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The “postcode lottery” of micronutrients in crops

Posted: 21 May 2021 | | No comments yet

When it comes to getting crucial micronutrients from crops, it really does depend on where you live. That’s according to new research conducted by a team of universities from the UK, Ethiopia, and Malawi.

soil sample being taken in Malawi

Soil samples, like this one being taken in Malawi, were a crucial part of the study Credit: University of Nottingham

The amount of micronutrients people get from the crops that they eat is a type of ‘postcode lottery’ according to new research that has analysed thousands of cereal grains and soils as part of a project to tackle hidden hunger in Malawi and Ethiopia.

A global team led by the University of Nottingham and its Future Food Beacon including academics and researchers from Addis Ababa University (AAU) in Ethiopia and Lilongwe University of Agriculture and Natural Resources (LUANAR) in Malawi, working on the GeoNutrition project, have discovered more about the relation between soils, crops and micronutrient deficiencies among people living there. Their findings have been published today in the journal Nature.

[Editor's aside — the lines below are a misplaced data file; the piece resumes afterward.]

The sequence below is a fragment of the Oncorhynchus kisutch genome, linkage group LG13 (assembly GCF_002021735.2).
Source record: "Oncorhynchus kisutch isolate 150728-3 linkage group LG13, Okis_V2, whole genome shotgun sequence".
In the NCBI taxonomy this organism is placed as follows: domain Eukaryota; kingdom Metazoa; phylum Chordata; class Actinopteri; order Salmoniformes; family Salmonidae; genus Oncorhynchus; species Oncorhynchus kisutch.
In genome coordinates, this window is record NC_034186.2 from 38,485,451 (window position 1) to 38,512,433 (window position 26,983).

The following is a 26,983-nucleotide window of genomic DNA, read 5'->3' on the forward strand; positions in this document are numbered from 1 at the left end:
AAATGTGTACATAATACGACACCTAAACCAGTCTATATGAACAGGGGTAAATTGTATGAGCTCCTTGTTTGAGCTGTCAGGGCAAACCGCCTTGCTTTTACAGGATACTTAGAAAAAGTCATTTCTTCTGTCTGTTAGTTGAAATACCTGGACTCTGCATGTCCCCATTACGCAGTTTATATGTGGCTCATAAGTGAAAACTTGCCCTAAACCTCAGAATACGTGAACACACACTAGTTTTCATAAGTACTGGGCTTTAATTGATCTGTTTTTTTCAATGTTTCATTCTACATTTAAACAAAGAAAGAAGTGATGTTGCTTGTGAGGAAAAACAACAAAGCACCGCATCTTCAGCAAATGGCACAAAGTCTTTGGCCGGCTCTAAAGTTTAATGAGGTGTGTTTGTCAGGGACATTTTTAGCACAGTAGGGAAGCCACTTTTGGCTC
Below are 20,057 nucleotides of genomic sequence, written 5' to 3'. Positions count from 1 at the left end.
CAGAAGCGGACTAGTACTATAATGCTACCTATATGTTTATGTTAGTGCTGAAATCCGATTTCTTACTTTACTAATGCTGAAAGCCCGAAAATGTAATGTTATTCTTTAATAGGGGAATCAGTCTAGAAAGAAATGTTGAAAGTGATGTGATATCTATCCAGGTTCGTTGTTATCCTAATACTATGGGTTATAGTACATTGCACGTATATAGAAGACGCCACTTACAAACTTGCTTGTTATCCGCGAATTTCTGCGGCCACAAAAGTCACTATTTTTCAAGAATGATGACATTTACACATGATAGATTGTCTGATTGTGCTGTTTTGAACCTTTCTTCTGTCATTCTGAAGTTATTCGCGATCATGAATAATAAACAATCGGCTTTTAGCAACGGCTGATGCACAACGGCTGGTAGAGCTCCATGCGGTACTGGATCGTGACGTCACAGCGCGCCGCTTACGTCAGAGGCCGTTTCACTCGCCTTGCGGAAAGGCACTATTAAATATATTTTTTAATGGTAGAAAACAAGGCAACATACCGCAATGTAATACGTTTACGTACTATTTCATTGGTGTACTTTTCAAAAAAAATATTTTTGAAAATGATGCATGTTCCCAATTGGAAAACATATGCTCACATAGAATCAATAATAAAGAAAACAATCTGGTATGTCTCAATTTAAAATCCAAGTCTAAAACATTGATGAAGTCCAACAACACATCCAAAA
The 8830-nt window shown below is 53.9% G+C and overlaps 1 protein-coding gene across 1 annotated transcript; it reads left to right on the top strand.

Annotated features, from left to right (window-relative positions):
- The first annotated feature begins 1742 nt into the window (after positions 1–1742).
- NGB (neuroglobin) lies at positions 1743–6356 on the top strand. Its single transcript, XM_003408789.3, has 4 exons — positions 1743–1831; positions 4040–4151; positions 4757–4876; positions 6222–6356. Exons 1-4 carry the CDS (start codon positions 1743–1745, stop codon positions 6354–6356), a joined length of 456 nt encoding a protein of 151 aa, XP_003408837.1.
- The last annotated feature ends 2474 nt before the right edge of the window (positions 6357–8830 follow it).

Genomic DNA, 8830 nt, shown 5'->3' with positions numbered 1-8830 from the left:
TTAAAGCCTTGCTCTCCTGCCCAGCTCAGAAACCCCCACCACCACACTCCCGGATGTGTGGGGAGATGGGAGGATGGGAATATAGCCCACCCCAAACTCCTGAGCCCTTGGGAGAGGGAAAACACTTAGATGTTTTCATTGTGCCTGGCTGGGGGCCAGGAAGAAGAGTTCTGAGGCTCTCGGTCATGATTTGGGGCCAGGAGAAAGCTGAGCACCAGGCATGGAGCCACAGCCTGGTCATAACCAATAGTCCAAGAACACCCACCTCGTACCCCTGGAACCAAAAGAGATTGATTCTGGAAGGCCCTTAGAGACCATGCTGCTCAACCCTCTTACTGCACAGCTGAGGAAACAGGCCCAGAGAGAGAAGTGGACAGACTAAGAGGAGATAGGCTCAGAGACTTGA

The team analysed the grain of more than 3000 cereal crop samples from farmers’ fields in Ethiopia and Malawi. They found that the amount of the dietary micronutrients calcium, iron, selenium, and zinc in the cereal grain varied substantially with location, with some areas showing much lower levels of micronutrients than others. Some cereal types, such as millets, are more nutritious than others, such as maize. However, whether deficiencies are likely in an area also depends on its soils and landscapes.

Micronutrients include the vitamins and minerals which the body requires from the diet in small quantities, for a range of functions. Micronutrient deficiencies, also known as hidden hunger, are common globally, affecting more than half of children younger than five years of age, especially where access to sufficient food from plant and animal sources that are rich in micronutrients is limited for socioeconomic reasons. Micronutrient deficiencies pose a serious risk to human health, including the growth and cognitive development of children and susceptibility to infectious and non-communicable diseases.

This research shows that location is intrinsically linked to the nutritional quality of diets. Getting enough micronutrients is a type of ‘postcode lottery’ with nutritional value varying by location. This will particularly affect rural households who consume locally sourced food, including many smallholder farming communities where location may even be the largest influencing factor in determining the dietary intake of micronutrients.

“It is important to have good quality evidence on the nutritional quality of diets if we are going to support public health and agriculture policies to improve peoples’ health and wellbeing. Mapping the quality of diets is an important part of this evidence,” said Martin Broadley, Professor of Plant Nutrition in the School of Biosciences and a contributor to the Future Food Beacon, who led the study.

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